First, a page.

Five chemical engineering research stories from August 2016

To help you stay up-to-date with the latest achievements from the chemical engineering research community here is our monthly installment with some of the latest stories.

Here are five stories of amazing chemical engineering research and innovation:

Lab-on-a-Stick

Microfluidic strips can be used for a range of tests including blood typing and anti-microbial resistance

Photo Credit | University of Reading
Microfluidic strips can be used for a range of tests including blood typing and anti-microbial resistance

A team from Loughborough University and the University of Reading have developed a portable power-free test for the rapid detection of bacterial resistance to antibiotics, or as they call it a ‘Lab-on-a-Stick’.

The test, published in the Lab on a Chip Journal, is an inexpensive microfluidic strip – comprising of tiny test tubes about the size of a human hair – capable of identifying bacteria found in urine samples and checking if they are resistant to common antibiotics. The team say that ‘Lab-on-a-Stick’ is easy to use and cheap to make, and the transparent microcapillary film is suitable for naked eye detection or measurement with portable, inexpensive equipment such as a smartphone camera.

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Your ChemEng research round-up: June 2015

Since ChemEng365, our new ChemEng blog has become a little quiet – except for a last minute hurrah from Geoff Maitland, see his guest blog ‘Five of our Past President’s favourite ChemEng365 blogs‘.

lightbulbThe ChemEng365 campaign concluded at the end of May when Geoff’s term as president ended. But of course, all the amazing chemical engineering research and innovation still goes on. So, it seems only fitting to give you a research round-up on all things chemical and process engineering for the month of June – just in case you missed anything!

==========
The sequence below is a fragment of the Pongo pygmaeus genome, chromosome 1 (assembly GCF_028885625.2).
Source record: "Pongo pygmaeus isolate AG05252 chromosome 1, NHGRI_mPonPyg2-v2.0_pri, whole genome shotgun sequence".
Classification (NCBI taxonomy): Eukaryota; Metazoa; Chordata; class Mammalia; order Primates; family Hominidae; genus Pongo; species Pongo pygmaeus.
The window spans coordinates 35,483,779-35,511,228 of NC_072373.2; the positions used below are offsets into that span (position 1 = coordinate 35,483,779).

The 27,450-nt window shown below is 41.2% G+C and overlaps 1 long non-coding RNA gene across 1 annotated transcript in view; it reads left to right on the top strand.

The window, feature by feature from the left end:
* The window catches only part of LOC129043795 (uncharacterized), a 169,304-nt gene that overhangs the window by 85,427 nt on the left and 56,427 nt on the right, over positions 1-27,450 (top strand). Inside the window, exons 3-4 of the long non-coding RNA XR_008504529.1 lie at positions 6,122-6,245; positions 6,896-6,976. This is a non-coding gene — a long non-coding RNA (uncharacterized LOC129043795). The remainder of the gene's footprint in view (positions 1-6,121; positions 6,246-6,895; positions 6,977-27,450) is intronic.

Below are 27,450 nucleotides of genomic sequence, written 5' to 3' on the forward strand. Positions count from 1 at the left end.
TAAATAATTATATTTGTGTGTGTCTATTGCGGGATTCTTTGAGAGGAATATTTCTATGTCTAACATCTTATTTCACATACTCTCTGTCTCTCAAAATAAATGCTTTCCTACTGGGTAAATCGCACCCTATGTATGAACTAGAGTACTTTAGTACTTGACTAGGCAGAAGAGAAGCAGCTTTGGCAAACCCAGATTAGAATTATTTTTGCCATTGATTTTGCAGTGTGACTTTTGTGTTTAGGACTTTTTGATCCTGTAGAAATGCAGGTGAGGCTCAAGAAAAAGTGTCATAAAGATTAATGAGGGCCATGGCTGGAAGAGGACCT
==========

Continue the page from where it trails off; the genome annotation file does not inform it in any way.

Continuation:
Injectable hydrogel could help wounds heal more quickly

A team of chemical engineers from the University of California, Los Angeles (UCLA), US, have a developed a material that creates an instant, superior scaffold that allows new tissue to latch on and grow within the cavities formed between linked spheres of gel.

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The birth of a chemical bond (Day 282)

I am regularly fascinated by the work of colleagues who focus on fundamental chemical engineering science.  They deepen the understanding of our discipline and they can often help to explain the world that we live in.

This illustration shows atoms forming a tentative bond, a moment captured for the first time in experiments with an X-ray laser at SLAC National Accelerator Laboratory. The reactants are a carbon monoxide molecule, left, made of a carbon atom (black) and an oxygen atom (red), and a single atom of oxygen, just to the right of it. They are attached to the surface of a ruthenium catalyst, which holds them close to each other so they can react more easily. When hit with an optical laser pulse, the reactants vibrate and bump into each other, and the carbon atom forms a transitional bond with the lone oxygen, center. The resulting carbon dioxide molecule detaches and floats away, upper right. The Linac Coherent Light Source (LCLS) X-ray laser probed the reaction as it proceeded and allowed the movie to be created.

Image Credit | SLAC National Accelerator Laboratory
This illustration shows atoms forming a tentative bond, a moment captured for the first time in experiments with an X-ray laser at SLAC National Accelerator Laboratory.

An international group of researchers at the US Department of Energy’s SLAC National Accelerator Laboratory has caught my eye. They’ve used an X-ray laser to capture the first glimpse of two atoms forming a bond, and thus becoming a molecule.